The first two years of my post-education profession life I was a radio broadcast producer. But I wasn’t just a radio broadcast producer, I was a network producer in New York City for ABC Radio Sports. While that may or may not sound impressive, when you take into account I was 23-years-old and just five years prior was a snot-nosed punk teenager in a 7,000-person town nestled in the mountains of Appalachia, it’s none-too-small a feat.
But I don’t say that to brag. I tell you this to set up the point of the story. For after my stint in the cool and trendy world of big-time radio, I followed my heart and moved home to be with my girlfriend (now wife of 13 years). For many, this was professional suicide. I made it! I was a full-time associate producer at the network level at age 25. I was working on one of the top five most widely syndicated radio shows in the world at the time. If I Â just played the hand dealt, I would likely run a network sports division by my mid-30s, perhaps even move over to the TV side of things, made more money than I knew what to do with and retired early to write books about my heroes.
Two weeks after I left my awesome job, I was waiting tables at an Olive Garden.
It took three weeks for me to quit. But it wasn’t out of humiliation for the drop in rank. It was out of humiliation that I couldn’t do the job. On my last day, a table of six older women left me a $3.00 tip on a $90 bill. Several other tables walked out without a tip. One walked without paying. I was the world’s worst waiter.
Something about the organizational skills of balancing multiple tables and orders and keeping the timing of refilling glasses and salad bowls and delivering checks and so on was lacking in me. It was beyond my capability. It was the first time in life I’d ever experienced something I simply could not do.
But it was the most important job I ever had because it helped me learn two things: I have limitations and how to spot them.
Learning that there was something I wasn’t good at helped me apply for jobs in the future that I was. It also helped me be more honest with interviewers. I could actually say, “If I’m put in a position where I have to be supremely organized, I struggle.” I would use the waiter example and the hiring manager would know I either was or wasn’t a good fit. That admission probably saved me from 2-3 jobs along the way that I would have hated, or that would have hated me.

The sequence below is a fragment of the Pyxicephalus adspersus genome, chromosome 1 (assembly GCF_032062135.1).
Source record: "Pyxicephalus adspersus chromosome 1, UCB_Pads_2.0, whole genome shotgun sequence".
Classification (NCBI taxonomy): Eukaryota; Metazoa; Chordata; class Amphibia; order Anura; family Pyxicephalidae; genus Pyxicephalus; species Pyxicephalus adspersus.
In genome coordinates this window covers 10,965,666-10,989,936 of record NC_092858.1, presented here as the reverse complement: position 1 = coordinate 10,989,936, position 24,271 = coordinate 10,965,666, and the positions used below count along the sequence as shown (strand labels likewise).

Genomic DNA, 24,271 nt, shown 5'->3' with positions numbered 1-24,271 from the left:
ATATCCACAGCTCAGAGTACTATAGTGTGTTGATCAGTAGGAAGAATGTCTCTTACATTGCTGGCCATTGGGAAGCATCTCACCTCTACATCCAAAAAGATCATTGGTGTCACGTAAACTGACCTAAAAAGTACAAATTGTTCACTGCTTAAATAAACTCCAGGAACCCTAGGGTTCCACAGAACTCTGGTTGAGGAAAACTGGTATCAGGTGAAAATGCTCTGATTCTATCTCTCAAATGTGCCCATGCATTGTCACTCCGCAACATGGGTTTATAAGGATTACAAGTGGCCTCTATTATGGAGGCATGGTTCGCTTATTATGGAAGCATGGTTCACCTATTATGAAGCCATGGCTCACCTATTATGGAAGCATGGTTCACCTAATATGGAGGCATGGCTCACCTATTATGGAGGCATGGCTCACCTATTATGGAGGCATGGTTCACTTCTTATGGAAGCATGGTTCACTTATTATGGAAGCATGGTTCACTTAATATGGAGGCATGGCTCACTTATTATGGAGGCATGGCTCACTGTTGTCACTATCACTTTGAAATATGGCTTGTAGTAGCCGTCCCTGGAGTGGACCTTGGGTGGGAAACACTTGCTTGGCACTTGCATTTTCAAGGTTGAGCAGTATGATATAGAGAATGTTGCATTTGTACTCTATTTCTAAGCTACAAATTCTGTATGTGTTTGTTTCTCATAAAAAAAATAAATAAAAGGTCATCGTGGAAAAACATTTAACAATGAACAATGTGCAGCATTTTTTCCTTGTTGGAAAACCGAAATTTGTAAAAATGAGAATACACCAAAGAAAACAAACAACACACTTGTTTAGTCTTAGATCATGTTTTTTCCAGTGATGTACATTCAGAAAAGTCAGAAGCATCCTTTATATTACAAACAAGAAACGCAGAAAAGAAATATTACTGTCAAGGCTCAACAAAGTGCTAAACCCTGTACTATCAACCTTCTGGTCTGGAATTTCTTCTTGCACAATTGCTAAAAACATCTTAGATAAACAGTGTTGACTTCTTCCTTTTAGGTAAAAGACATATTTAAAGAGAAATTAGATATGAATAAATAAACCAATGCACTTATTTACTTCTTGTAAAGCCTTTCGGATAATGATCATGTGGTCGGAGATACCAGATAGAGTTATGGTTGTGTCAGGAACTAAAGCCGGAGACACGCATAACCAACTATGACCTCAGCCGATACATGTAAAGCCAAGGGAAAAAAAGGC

Over the years, I learned more of my limitations. Broadly, I’m a thinker, not a doer. That’s why when I started Social Media Explorer I told clients, “I’m not going to Tweet for you or write your blog posts, but I’m going to help you build a good roadmap for doing them yourself that will move your business.” That’s also why, when I decided Social Media Explorer needed to be more than me, I went out and got people who could do what I couldn’t. Not only is Nichole Kelly far more detail and process oriented than I am, but she has the vision and desire to build an agency that will execute as well as strategize for clients. That is, in fact, what we are today.
But it may never had been if I hadn’t been humiliated by the Soup, Salad and Breadsticks crowd.
It’s easy for us to think of our current position or even one that we wish to obtain and identify what we like about the job. It’s probably even easier to identify what we don’t like about it. But it takes a different kind of self-awareness to know what about that job limits you. What can you not do comfortably, or even at all?
Knowing that will make your next job even better than you imagined.
What are you good at? What are you not? The comments are yours.